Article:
Refugee victims of modern slavery struggling to cope during pandemic -

Refugee victims of modern slavery struggling to cope during pandemic

  • Published on
    May 21, 2020
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The coronavirus pandemic is devastating already vulnerable refugees and internally displaced people around the world, a new study warned on Monday. 

The report from the University of Birmingham, which includes witness testimonies from over 90 survivors and service providers across the world, reveals the ways in which the pandemic is exacerbating existing vulnerabilities and traumas.

Many refugee victims of trafficking find themselves isolated with their traffickers, with a high risk of abuse and no access to shelters, public funds, legal work, and other key lifelines.

Undocumented migrants, in particular, risk suffering unnoticed because the fear of deportation prevents many from seeking help.

The report also noted that in some countries, service providers said that the negative economic consequences of the pandemic were increasing the risk of forced child marriage.

The lead author of the report, Jenny Phillimore, warned that some women and children in refugee communities are “entirely destitute and reliant on the generosity of neighbors.”

The Guardian reports:

Tracy, 26, a Nigerian survivor of trafficking who lives in an International Organization for Migration shelter in Tunisia with her husband, Endurance, described life as becoming “unbearably difficult” since the beginning of the pandemic.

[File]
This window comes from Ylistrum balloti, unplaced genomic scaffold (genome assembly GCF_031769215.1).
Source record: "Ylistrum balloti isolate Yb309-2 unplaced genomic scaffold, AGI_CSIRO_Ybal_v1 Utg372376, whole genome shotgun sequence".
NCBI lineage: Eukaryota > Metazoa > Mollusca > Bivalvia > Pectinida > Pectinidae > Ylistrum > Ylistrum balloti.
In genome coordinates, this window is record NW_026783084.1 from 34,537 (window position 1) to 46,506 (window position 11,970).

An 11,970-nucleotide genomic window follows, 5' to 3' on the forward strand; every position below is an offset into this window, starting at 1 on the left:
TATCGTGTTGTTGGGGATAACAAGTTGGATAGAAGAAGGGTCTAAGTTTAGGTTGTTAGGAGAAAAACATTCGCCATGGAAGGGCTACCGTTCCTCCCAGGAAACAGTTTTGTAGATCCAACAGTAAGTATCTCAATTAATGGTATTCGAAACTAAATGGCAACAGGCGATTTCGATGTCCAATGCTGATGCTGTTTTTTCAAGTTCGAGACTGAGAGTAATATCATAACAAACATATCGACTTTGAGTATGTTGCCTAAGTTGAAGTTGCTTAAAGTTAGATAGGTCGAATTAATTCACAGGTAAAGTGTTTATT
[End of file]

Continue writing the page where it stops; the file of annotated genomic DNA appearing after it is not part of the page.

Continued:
The couple, who have irregular immigration status, are struggling to feed themselves, saying they are on the verge of starvation.

“The life here in this pandemic is so hard, especially for us, the migrants. They gave us just 30 dinar [£8] to eat for seven days but that can’t even feed us for two days, so now we only eat once a day. It is very difficult and we have no one,” said Tracy.

The mental health of refugee victims and survivors of modern slavery is a further matter of grave concern, with the report noting increases in anxiety, insomnia, and suicidal ideation.

With in-person therapeutic services canceled, and digital poverty limiting access to these resources online, many refugees find themselves with nowhere to turn.

It is crucial that governments act now to mitigate the drastically increased modern slavery risk the pandemic is causing. Read Freedom United’s new call to action to find out more.

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